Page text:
In chaper 2 of Cost Based Oracle – Fundamentals, I made the following comment about system statistics.
“… you could simply calibrate your hardware (or at least the I/O subsystem) for absolute performance figures …”
I recently received an email asking me how to ‘calibrate the hardware’, and to my surprise I discovered that I had never explained in the book what I meant.
The idea is simple – to my mind, the purpose of system statistics is to tell Oracle how the hardware can behave when under stress; and for most people the most critical hardware is their set of discs themselves.
So my theory is that we would like to tell Oracle about the load that the discs can bear when under pressure. However, for various reasons – including SAN caches, read-ahead algorithms and the like – Oracle loses sight of the discs and can easily gather very misleading statistics about the mreadtim particularly.
To calibrate the devices independently of Oracle, simply create a huge data file (a few hundred gigabytes would be realistic nowadays) and start doing a lot of random reads.
To start with, make the random reads the same size as your Oracle block size, using offsets from the start of file that are always a multiple of the Oracle block size. This is to emulate ramdon indexed access.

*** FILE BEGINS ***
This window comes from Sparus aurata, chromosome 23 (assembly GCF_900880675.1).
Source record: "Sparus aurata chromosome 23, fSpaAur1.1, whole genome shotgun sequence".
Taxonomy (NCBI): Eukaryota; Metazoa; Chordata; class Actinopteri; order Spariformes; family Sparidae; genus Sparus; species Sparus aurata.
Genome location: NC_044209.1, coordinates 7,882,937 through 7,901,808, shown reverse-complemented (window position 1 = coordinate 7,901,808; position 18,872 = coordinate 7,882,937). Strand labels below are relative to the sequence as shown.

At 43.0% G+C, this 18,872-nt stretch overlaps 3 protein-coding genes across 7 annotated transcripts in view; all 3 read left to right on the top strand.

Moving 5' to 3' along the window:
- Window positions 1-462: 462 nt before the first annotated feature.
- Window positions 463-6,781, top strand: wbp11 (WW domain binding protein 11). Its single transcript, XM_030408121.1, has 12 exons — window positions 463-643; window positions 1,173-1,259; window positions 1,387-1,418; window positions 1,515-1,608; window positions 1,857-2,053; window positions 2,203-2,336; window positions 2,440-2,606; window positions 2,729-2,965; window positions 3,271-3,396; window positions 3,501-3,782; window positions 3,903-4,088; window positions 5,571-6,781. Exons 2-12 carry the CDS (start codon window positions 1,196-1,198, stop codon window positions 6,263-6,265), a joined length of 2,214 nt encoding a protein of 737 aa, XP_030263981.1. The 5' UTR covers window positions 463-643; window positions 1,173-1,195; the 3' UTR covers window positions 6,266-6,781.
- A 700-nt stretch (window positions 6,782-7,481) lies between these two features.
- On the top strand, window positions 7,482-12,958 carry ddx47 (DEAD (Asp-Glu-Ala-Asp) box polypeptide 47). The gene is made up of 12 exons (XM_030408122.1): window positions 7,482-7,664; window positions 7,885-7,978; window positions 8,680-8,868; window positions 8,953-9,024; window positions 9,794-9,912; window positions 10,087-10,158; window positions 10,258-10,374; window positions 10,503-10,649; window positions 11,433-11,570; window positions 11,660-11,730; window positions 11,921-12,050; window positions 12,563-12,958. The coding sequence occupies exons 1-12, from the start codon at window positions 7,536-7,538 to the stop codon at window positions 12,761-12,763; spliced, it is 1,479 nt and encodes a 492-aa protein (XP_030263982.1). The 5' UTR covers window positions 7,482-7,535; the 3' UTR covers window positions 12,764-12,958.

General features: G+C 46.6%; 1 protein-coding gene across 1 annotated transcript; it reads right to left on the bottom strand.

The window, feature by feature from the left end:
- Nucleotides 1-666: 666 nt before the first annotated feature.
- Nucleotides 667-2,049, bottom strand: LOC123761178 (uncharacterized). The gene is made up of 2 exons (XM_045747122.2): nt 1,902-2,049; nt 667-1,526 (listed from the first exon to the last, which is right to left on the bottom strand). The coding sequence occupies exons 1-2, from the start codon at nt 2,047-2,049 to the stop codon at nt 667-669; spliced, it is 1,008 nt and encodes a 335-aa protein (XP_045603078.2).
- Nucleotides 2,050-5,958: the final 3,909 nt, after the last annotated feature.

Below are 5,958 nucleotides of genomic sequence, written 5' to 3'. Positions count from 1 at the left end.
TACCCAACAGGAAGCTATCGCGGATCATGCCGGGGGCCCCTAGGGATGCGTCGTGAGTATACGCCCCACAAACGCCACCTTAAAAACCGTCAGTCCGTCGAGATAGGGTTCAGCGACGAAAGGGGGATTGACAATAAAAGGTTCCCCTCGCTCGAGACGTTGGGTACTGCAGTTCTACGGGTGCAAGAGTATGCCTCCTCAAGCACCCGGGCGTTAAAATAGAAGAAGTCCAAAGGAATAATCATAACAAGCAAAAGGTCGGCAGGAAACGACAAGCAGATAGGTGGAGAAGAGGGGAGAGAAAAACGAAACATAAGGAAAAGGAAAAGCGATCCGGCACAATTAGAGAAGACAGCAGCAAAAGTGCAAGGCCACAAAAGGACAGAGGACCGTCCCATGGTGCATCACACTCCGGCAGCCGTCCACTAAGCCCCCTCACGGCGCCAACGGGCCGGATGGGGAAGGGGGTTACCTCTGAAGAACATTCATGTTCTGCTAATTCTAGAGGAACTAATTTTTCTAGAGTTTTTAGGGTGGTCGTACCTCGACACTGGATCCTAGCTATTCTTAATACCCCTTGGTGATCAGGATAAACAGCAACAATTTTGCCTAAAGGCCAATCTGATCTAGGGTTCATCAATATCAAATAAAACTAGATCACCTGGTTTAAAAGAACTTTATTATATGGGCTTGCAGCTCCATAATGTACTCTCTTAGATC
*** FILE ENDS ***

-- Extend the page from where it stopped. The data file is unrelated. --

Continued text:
Then pick your db_file_multiblock_read_count and change the read size to db_file_multiblock_read_count * db_block_size, still calculating the offsets as a multiple of the single block size. This is to emulate Oracle’s multiblock reads, but avoiding the confusion caused by read-ahead and predictive caching. We do this because the physical I/O still takes place and still impacts on all other I/O activity, even though one individual process may benefit from the read-ahead.
Set the MBRC to your chosen db_file_multiblock_read_count, use the average read time from the first test as the sreadtim, and the average read time from the second test as the mreadtim.
Footnote: in 10g, if you don’t create system statistics, then Oracle “invents” them, based on your db_file_multiblock_read_count and (usually notional) values for the seek time and transfer rate of your disks; and the default values used by Oracle seem to work quite well. If in doubt, setting MBRC to 8, sreadtim to 12 and mreadtim to 26 – the effective defaults for 10g – will probably be better than taking no action in 9i for most OLTP systems.
Warning: System statistics have a global impact on your database. You don’t shouldn’t change them on a production system without going through your usual acceptance test cycle first.